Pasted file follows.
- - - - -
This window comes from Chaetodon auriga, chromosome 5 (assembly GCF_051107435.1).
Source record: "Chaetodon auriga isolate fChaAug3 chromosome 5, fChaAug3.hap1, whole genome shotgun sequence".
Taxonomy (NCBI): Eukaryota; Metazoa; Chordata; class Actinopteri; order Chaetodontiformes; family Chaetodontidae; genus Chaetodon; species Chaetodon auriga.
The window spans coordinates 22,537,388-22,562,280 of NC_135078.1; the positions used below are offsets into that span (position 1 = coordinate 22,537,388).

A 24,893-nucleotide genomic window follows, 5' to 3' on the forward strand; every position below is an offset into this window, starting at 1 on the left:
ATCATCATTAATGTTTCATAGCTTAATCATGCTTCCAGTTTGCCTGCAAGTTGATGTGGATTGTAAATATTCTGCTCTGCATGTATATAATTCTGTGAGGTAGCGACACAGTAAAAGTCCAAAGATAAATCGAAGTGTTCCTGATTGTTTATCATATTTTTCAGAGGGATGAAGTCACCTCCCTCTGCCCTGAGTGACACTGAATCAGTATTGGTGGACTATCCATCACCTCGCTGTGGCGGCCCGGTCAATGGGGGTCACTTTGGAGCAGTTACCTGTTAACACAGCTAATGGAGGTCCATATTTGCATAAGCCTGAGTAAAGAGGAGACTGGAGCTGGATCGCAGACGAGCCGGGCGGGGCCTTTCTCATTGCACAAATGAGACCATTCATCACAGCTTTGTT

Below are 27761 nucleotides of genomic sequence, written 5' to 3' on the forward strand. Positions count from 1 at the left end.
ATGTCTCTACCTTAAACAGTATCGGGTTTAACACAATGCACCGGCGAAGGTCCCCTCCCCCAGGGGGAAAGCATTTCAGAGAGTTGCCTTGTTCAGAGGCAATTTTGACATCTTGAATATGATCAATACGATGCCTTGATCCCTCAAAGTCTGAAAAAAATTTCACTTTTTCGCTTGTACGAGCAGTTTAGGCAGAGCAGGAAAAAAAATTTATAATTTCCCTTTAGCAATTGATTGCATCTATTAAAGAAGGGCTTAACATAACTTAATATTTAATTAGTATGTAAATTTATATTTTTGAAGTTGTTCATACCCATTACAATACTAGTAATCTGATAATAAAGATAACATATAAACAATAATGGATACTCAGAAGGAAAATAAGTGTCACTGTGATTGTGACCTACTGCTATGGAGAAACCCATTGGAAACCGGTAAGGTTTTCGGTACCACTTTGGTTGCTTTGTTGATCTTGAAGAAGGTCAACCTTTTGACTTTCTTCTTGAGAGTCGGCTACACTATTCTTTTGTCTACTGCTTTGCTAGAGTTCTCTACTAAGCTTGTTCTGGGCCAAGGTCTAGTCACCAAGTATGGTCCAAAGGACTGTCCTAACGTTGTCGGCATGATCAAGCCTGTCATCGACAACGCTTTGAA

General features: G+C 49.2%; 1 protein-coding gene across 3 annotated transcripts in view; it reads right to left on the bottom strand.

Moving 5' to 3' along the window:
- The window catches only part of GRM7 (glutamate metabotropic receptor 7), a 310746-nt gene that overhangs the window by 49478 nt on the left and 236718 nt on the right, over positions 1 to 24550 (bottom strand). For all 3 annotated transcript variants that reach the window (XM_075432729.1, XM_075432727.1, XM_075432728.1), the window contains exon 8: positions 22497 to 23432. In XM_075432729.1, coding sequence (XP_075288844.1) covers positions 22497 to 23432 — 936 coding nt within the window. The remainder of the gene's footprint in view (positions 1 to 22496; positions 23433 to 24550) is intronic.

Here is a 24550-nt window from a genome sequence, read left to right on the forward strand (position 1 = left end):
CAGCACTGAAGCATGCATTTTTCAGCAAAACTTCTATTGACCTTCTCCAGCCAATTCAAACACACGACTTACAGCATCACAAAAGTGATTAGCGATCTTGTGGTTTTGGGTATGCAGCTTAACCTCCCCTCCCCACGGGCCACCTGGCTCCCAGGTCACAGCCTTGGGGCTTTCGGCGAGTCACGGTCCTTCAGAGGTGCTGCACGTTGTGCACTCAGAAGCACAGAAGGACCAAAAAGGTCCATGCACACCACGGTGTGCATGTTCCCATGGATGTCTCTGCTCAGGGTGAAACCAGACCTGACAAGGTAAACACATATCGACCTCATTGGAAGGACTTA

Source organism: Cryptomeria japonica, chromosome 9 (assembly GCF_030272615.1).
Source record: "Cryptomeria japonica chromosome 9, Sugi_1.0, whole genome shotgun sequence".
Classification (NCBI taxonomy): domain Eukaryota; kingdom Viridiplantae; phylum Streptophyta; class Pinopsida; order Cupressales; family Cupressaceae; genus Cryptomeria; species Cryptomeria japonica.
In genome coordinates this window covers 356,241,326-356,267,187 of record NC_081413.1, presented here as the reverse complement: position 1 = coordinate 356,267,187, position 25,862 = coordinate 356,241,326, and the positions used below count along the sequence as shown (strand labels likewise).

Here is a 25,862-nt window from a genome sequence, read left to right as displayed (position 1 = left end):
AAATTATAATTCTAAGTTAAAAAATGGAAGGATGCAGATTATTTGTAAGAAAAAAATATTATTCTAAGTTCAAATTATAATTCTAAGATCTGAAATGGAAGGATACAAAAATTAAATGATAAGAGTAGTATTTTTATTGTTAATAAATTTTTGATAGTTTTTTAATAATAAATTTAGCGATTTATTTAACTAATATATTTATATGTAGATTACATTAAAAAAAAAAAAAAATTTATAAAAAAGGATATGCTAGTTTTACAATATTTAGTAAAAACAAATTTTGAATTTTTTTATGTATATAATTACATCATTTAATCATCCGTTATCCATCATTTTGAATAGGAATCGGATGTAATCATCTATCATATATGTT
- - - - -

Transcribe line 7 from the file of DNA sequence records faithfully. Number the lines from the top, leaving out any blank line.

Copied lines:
Below are 27761 nucleotides of genomic sequence, written 5' to 3' on the forward strand. Positions count from 1 at the left end.